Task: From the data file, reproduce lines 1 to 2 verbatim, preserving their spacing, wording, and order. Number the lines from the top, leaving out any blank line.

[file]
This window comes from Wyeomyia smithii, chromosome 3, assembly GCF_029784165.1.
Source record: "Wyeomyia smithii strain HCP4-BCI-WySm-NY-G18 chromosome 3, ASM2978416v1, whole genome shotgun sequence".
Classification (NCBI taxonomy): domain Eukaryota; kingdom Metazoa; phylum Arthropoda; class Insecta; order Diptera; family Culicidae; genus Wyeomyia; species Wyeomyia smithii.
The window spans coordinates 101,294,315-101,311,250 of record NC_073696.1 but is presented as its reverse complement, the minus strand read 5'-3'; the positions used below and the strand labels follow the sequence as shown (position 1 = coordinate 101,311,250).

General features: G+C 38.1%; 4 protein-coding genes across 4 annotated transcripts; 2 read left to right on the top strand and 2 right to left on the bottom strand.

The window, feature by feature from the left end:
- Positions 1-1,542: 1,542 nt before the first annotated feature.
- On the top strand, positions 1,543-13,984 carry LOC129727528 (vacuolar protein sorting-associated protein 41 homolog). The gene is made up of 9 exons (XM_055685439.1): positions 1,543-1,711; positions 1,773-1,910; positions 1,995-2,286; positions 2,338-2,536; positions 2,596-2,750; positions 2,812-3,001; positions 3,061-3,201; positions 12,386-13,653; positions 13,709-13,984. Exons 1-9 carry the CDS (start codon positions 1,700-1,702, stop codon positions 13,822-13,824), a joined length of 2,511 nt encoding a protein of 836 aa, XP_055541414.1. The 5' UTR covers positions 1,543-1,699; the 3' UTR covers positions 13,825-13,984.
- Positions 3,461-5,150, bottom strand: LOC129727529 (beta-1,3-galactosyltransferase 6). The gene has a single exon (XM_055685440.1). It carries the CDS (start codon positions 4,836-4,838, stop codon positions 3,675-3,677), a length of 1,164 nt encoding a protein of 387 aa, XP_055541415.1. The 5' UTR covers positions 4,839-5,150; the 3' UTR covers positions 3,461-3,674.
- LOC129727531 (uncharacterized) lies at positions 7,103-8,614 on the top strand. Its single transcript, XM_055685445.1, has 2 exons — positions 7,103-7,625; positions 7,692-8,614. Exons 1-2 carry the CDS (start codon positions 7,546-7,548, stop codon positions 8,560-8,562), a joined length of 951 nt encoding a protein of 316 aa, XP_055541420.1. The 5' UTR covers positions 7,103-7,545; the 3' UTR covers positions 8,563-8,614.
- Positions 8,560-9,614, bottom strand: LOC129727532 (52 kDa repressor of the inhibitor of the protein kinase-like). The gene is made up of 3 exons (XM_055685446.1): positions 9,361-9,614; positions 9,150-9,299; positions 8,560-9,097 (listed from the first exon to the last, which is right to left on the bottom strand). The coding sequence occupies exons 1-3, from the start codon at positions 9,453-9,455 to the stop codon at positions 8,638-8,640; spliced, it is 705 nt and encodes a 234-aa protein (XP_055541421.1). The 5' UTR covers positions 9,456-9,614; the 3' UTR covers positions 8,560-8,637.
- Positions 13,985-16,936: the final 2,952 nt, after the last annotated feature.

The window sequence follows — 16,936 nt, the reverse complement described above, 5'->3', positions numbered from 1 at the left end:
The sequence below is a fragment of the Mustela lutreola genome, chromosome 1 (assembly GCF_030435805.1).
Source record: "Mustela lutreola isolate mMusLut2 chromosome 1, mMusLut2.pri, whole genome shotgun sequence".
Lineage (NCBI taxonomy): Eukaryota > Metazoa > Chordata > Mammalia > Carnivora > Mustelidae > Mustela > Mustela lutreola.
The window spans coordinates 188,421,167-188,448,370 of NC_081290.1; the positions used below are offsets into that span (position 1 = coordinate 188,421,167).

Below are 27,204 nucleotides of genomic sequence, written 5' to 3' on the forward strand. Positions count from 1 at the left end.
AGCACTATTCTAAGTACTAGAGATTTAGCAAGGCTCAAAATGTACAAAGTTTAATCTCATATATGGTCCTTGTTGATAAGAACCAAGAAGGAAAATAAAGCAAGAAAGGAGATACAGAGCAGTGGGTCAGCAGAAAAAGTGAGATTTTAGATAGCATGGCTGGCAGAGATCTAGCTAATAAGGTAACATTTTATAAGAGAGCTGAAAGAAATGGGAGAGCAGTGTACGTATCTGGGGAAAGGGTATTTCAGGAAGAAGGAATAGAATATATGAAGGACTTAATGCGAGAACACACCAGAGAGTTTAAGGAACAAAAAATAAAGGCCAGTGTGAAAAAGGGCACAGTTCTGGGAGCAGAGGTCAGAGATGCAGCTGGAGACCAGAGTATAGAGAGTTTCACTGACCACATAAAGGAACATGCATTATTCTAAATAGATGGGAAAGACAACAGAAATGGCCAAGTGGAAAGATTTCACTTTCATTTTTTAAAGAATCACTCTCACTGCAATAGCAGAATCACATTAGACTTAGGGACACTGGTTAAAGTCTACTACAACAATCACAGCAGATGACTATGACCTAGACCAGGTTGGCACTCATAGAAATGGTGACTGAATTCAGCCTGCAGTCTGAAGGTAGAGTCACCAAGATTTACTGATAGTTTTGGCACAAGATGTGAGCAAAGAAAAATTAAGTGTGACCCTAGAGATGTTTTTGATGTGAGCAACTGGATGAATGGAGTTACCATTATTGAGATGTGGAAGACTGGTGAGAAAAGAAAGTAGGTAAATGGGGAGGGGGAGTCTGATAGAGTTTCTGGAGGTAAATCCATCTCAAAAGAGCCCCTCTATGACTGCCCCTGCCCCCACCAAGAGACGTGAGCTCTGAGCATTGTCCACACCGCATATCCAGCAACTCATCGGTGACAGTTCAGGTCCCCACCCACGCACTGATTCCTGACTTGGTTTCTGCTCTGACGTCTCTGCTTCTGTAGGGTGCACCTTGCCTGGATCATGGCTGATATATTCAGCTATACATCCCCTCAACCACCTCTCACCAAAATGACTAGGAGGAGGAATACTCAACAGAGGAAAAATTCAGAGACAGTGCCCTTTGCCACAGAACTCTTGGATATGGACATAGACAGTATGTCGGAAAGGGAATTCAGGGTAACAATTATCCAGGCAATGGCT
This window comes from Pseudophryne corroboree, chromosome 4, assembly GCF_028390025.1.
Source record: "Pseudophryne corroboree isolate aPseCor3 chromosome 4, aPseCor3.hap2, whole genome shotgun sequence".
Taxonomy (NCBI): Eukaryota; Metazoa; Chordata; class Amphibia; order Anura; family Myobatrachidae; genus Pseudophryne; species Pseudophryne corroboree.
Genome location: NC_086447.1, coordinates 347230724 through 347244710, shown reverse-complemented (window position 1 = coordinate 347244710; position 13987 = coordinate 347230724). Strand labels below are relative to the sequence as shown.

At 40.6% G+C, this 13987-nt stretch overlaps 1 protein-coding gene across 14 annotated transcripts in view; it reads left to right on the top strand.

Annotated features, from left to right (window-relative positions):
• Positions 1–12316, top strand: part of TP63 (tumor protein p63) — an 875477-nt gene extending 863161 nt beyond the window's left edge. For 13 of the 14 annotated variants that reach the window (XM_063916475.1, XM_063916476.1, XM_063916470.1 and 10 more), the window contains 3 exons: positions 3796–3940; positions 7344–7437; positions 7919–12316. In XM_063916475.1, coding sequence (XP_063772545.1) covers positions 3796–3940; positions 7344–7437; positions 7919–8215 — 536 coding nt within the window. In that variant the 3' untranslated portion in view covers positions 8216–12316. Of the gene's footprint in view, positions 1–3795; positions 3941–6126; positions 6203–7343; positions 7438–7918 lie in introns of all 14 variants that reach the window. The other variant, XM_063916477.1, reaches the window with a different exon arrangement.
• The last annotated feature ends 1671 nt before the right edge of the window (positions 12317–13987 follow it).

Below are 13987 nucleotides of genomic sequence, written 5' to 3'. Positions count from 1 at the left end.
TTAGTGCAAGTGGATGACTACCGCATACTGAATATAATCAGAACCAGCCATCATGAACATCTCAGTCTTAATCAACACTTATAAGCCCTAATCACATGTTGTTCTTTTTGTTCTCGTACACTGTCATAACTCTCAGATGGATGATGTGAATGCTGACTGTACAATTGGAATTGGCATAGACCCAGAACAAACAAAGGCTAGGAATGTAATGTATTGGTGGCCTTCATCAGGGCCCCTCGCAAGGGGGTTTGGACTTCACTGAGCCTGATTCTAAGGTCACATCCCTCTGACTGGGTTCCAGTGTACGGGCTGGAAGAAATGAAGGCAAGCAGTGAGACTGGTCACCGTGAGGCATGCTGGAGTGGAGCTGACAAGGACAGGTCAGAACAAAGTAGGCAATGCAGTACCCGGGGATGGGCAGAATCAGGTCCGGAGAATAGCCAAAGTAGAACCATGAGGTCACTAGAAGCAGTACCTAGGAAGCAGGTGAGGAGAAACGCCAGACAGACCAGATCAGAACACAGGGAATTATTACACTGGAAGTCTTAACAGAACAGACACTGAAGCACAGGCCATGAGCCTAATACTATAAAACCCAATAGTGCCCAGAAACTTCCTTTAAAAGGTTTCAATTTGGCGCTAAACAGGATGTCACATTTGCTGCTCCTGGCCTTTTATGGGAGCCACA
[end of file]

This window comes from Wyeomyia smithii, chromosome 3, assembly GCF_029784165.1.
Source record: "Wyeomyia smithii strain HCP4-BCI-WySm-NY-G18 chromosome 3, ASM2978416v1, whole genome shotgun sequence".